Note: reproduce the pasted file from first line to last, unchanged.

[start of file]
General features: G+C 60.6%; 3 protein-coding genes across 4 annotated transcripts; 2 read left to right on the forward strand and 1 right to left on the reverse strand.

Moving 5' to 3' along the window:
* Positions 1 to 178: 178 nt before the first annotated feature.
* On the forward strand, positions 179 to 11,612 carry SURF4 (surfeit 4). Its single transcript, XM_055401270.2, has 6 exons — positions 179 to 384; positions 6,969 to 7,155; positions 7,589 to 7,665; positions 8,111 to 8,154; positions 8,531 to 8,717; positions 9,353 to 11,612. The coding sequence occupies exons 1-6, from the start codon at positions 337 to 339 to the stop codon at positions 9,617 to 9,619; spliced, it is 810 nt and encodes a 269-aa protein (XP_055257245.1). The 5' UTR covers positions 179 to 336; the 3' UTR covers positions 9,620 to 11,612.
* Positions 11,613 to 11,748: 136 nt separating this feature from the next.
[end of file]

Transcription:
General features: G+C 60.6%; 3 protein-coding genes across 4 annotated transcripts; 2 read left to right on the forward strand and 1 right to left on the reverse strand.

Moving 5' to 3' along the window:
* Positions 1 to 178: 178 nt before the first annotated feature.
* On the forward strand, positions 179 to 11,612 carry SURF4 (surfeit 4). Its single transcript, XM_055401270.2, has 6 exons — positions 179 to 384; positions 6,969 to 7,155; positions 7,589 to 7,665; positions 8,111 to 8,154; positions 8,531 to 8,717; positions 9,353 to 11,612. The coding sequence occupies exons 1-6, from the start codon at positions 337 to 339 to the stop codon at positions 9,617 to 9,619; spliced, it is 810 nt and encodes a 269-aa protein (XP_055257245.1). The 5' UTR covers positions 179 to 336; the 3' UTR covers positions 9,620 to 11,612.
* Positions 11,613 to 11,748: 136 nt separating this feature from the next.